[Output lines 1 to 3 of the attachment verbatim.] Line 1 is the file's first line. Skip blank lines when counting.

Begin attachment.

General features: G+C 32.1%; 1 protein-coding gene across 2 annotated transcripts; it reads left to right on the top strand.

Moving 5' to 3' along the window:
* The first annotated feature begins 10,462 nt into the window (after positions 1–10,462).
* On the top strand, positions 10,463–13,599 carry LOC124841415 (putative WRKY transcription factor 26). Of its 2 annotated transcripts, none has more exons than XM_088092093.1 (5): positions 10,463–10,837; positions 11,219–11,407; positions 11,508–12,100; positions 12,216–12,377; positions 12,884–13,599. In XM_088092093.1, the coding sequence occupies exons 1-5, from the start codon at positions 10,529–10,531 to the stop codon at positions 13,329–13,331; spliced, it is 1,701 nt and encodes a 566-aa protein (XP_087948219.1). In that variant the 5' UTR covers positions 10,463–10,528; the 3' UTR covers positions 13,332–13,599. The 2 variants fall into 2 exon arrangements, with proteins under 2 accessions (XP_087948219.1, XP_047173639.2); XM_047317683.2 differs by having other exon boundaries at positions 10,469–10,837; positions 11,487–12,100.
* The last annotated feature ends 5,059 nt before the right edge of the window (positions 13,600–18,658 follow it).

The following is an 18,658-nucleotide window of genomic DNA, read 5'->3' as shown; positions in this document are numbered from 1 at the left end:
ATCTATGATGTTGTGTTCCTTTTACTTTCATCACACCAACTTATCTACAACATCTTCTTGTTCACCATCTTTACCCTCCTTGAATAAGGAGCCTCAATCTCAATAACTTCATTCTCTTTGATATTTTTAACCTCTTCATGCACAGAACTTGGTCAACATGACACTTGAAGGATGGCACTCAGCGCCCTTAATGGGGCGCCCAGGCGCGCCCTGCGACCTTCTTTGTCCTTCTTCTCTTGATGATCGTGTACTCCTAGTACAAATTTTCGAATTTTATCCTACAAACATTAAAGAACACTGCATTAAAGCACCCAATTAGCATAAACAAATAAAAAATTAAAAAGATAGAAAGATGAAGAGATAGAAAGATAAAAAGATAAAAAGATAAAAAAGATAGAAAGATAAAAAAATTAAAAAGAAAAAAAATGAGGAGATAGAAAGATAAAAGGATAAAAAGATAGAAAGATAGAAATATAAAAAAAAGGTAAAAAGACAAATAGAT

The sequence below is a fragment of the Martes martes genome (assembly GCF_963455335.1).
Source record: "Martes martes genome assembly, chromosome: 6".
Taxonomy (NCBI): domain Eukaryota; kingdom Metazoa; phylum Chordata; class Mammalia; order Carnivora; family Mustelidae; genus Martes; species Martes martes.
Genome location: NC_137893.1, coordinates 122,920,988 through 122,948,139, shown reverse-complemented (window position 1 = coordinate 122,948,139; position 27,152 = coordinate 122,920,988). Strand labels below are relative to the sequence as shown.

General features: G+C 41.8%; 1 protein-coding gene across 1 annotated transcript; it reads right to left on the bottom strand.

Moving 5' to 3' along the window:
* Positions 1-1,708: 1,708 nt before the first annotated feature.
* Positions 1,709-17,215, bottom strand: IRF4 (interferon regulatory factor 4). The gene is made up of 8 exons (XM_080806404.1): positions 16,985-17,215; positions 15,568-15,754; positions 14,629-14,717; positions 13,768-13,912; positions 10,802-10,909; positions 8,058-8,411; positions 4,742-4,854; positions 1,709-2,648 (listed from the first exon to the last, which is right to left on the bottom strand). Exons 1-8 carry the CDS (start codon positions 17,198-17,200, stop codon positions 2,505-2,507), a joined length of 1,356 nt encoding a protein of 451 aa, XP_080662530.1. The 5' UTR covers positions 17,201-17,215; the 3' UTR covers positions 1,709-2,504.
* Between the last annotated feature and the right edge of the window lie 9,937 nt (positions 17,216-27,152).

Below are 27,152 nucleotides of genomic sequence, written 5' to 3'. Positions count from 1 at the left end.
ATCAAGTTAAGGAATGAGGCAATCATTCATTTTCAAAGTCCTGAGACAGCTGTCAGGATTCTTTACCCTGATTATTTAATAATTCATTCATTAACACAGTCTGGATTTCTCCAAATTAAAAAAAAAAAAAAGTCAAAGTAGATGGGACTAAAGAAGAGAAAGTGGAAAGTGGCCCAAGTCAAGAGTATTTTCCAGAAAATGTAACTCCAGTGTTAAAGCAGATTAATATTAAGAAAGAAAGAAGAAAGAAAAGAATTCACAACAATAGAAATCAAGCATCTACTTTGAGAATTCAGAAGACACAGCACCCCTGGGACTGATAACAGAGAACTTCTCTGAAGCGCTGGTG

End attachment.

General features: G+C 32.1%; 1 protein-coding gene across 2 annotated transcripts; it reads left to right on the top strand.

Moving 5' to 3' along the window:
* The first annotated feature begins 10,462 nt into the window (after positions 1–10,462).